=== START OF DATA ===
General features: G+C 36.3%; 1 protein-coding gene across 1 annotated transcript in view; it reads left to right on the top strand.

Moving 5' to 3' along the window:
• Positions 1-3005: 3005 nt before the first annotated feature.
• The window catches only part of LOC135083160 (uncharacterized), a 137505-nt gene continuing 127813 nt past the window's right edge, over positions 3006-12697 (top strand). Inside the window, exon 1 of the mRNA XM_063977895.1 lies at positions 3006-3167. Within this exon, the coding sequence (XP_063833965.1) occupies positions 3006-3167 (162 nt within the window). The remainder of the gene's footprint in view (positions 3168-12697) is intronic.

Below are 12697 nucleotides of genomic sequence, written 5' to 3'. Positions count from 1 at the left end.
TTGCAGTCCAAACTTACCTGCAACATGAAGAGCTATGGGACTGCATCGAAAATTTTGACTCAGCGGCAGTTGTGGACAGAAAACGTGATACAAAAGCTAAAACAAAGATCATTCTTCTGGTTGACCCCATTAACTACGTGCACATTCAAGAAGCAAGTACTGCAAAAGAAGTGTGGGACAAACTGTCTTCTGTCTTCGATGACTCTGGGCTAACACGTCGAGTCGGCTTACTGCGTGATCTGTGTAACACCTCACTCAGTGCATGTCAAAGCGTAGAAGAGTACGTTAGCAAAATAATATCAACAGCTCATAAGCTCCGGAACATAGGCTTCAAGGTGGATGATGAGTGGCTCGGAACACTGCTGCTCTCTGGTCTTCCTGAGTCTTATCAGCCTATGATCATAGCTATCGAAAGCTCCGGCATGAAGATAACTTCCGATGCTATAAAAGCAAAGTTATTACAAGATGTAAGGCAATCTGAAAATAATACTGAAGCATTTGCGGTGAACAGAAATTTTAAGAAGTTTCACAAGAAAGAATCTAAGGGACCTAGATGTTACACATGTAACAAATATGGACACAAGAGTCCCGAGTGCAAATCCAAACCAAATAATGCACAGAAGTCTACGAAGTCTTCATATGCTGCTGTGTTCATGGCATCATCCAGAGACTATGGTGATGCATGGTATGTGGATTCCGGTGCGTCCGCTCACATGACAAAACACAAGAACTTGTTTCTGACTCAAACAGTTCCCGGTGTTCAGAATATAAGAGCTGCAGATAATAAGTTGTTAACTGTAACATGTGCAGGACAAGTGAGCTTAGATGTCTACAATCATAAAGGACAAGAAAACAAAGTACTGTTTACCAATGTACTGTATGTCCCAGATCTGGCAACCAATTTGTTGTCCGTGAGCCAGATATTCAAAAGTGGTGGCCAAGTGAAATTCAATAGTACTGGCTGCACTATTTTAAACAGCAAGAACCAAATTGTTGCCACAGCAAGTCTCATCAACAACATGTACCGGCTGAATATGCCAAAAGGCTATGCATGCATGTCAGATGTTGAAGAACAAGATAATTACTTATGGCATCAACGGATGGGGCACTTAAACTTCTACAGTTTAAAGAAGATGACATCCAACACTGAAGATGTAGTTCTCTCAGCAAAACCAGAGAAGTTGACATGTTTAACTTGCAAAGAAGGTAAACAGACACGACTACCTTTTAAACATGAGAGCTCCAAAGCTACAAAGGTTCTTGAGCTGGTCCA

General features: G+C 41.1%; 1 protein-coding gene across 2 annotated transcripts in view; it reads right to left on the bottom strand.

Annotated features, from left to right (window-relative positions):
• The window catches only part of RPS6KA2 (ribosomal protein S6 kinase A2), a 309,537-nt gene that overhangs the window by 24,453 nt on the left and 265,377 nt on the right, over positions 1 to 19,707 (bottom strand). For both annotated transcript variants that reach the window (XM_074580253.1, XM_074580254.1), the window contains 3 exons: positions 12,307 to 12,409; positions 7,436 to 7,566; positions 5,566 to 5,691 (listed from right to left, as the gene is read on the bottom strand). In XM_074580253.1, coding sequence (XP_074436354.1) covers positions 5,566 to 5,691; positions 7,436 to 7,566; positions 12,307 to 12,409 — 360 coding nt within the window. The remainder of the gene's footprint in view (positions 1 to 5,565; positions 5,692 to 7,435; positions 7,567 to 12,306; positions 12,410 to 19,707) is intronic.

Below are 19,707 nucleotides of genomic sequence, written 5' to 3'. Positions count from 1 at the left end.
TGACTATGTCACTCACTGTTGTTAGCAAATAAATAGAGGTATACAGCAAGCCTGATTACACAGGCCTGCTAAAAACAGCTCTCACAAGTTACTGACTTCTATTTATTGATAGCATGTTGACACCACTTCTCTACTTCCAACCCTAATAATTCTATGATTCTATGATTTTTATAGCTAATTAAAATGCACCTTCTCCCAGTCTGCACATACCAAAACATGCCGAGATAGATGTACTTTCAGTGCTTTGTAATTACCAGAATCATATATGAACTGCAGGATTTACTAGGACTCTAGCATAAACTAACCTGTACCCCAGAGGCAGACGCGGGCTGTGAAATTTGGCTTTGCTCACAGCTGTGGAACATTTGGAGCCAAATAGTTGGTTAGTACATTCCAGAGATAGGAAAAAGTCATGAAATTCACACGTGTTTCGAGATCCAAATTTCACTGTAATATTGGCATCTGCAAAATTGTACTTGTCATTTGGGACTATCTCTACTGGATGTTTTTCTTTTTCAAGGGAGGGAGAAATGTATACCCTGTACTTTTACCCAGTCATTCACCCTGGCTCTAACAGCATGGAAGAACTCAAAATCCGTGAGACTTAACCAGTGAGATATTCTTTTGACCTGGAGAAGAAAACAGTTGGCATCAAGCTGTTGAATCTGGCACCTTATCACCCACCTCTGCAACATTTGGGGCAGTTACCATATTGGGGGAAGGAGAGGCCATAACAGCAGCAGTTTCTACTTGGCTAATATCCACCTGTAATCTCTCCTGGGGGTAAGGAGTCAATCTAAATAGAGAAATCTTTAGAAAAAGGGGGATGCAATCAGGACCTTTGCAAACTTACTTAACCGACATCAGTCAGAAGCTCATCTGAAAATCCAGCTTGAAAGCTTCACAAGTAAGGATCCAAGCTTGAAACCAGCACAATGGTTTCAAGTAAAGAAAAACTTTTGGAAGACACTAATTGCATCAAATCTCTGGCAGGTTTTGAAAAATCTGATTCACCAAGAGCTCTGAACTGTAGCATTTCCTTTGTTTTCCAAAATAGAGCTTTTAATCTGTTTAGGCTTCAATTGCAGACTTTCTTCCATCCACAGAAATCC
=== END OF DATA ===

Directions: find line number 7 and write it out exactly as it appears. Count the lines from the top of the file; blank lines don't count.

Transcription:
General features: G+C 41.1%; 1 protein-coding gene across 2 annotated transcripts in view; it reads right to left on the bottom strand.